The New Niagara: Tourism, Technology, and the Landscape of Niagara Falls, 1776-1917
Niagara Falls was the orgasm of the nineteenth century, an exaltation celebrated the same way the Big O has been celebrated in the twentieth, and with the same cringe-making heartiness, too—from D.H. Lawrence’s Jesus shouting “I am risen!” in the 1920s to the video-porn wet shots now playing in VCRs everywhere.
In 1836, the landscape painter Thomas Cole erupted:
Niagara! that wonder of the world!—where the sublime and beautiful are bound together in an indissoluble chain…. We become a part of what we behold! At our feet the floods of a thousand rivers are poured out—the contents of vast inland seas. In its volume we conceive immensity; in its course, everlasting duration; in its impetuosity, uncontrollable power.
A century later, when sex had far surpassed Niagara as the pre-eminent example of the sublime, Hemingway would go into the same sort of rhapsody, summed up in his famous post-coital query: “But did thee feel the earth move?” He thereby suggested to several decades of college kids a standard for orgasm that could make sex as disappointing as Niagara had already become by 1883, when Oscar Wilde complained that it was “a melancholy place filled with melancholy people, who wandered about trying to get up that feeling of sublimity which the guide books assured them they could do without extra charge.”
Subsuming both cataract and Eros is the once-revered and much-pursued “sublime,” a species of experience whose habitat had shrunk to English departments until it began to be sighted again in the intellectual wetlands of cultural history. In 1757, Edmund Burke laid out the criteria for sublime landscape: obscurity (darkness or mist); power; privation; vastness (the sense of infinity or eternity or duration); difficulty of access or traversal; and magnificence. John Quincy Adams said that Niagara filled that bill as the chief “icon of the American sublime…vast, unmeasurable, unconquerable, inexplicable….” He couldn’t have imagined how utterly wrong he’d seem a century later.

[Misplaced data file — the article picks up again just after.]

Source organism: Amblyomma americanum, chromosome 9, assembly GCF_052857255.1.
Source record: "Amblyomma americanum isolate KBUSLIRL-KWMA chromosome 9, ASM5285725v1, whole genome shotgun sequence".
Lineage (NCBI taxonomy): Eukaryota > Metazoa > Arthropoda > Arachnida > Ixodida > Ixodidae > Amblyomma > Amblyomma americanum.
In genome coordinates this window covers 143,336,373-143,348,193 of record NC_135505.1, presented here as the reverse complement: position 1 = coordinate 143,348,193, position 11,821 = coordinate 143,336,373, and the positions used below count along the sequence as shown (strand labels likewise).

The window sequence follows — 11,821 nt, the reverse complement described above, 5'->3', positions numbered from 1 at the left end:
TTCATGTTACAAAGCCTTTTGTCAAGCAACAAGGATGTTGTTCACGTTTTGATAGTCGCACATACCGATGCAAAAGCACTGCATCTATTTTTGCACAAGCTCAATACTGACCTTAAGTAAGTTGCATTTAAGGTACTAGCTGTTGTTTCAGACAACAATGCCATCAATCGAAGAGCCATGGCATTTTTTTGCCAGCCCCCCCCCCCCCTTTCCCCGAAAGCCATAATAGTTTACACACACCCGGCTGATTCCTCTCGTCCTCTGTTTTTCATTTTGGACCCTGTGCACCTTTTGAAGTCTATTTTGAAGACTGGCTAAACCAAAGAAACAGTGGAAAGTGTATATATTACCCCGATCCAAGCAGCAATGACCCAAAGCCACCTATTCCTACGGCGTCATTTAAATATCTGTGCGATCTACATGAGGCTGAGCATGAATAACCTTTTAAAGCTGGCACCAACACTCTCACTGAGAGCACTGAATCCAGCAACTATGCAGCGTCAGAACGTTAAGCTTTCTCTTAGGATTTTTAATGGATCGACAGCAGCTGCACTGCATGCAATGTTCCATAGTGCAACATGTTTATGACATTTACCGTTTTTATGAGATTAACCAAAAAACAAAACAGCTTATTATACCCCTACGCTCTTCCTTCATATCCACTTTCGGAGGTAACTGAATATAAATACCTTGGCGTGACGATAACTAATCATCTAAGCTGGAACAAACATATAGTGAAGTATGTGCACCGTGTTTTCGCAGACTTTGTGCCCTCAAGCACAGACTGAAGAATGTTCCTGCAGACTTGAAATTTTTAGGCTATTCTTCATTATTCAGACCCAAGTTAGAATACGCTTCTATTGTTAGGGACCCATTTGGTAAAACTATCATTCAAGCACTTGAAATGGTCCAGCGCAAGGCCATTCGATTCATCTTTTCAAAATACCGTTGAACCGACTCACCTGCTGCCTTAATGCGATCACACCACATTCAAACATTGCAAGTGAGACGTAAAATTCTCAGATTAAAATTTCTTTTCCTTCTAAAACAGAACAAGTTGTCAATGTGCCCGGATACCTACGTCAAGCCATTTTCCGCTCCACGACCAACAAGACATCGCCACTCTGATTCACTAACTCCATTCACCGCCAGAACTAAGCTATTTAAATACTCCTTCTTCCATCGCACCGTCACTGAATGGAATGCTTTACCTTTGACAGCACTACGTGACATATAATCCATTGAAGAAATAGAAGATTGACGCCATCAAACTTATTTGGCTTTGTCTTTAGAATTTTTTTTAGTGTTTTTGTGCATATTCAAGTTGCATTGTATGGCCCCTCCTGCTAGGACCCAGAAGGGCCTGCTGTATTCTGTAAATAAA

“Sublime objects cut to the onlooker’s psyche inspiring sentiments that were both intensely embracing and repelling,” writes William Irwin in The New Niagara, the latest of a number of cultural histories in the last decade or so grappling with the meaning of Niagara as spiritual, national, and natural symbol. “Niagara Falls was frequently held up as the quintessential example of sublime nature, and it became an important national symbol for America, embodying purity, abundance, and purpose, although the real juxtaposition of the sacred and the profane in the Niagara landscape revealed complex cultural values and tensions.”
Amid the complexities and profanities of honky-tonkery, exploitation, and failed dreams of technological utopias, the Falls itself has stayed much the same to the tourist’s eye—100,000 cubic feet of water falling about 165 feet every second from 4,000 feet of precipice on the American and Canadian sides combined. What has changed is our notion of sublimity. This change is the heart of Irwin’s account. “By mid-century,” he writes,
the symbolism …
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